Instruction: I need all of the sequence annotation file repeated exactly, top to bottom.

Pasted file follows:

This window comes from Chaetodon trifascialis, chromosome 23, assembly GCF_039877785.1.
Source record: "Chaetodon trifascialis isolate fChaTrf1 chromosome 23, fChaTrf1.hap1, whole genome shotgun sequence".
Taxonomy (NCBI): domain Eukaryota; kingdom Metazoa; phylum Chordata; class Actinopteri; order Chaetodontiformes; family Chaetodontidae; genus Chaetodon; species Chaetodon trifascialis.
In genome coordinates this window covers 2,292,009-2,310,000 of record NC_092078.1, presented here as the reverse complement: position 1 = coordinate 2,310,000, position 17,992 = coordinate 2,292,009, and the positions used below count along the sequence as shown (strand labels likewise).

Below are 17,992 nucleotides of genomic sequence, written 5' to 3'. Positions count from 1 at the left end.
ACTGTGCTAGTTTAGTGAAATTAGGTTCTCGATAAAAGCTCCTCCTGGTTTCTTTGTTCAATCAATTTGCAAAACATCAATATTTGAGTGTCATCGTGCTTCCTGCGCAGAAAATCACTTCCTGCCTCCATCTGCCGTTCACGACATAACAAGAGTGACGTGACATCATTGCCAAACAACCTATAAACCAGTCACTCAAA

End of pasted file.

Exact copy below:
This window comes from Chaetodon trifascialis, chromosome 23, assembly GCF_039877785.1.
Source record: "Chaetodon trifascialis isolate fChaTrf1 chromosome 23, fChaTrf1.hap1, whole genome shotgun sequence".
Taxonomy (NCBI): domain Eukaryota; kingdom Metazoa; phylum Chordata; class Actinopteri; order Chaetodontiformes; family Chaetodontidae; genus Chaetodon; species Chaetodon trifascialis.
In genome coordinates this window covers 2,292,009-2,310,000 of record NC_092078.1, presented here as the reverse complement: position 1 = coordinate 2,310,000, position 17,992 = coordinate 2,292,009, and the positions used below count along the sequence as shown (strand labels likewise).

Below are 17,992 nucleotides of genomic sequence, written 5' to 3'. Positions count from 1 at the left end.
ACTGTGCTAGTTTAGTGAAATTAGGTTCTCGATAAAAGCTCCTCCTGGTTTCTTTGTTCAATCAATTTGCAAAACATCAATATTTGAGTGTCATCGTGCTTCCTGCGCAGAAAATCACTTCCTGCCTCCATCTGCCGTTCACGACATAACAAGAGTGACGTGACATCATTGCCAAACAACCTATAAACCAGTCACTCAAA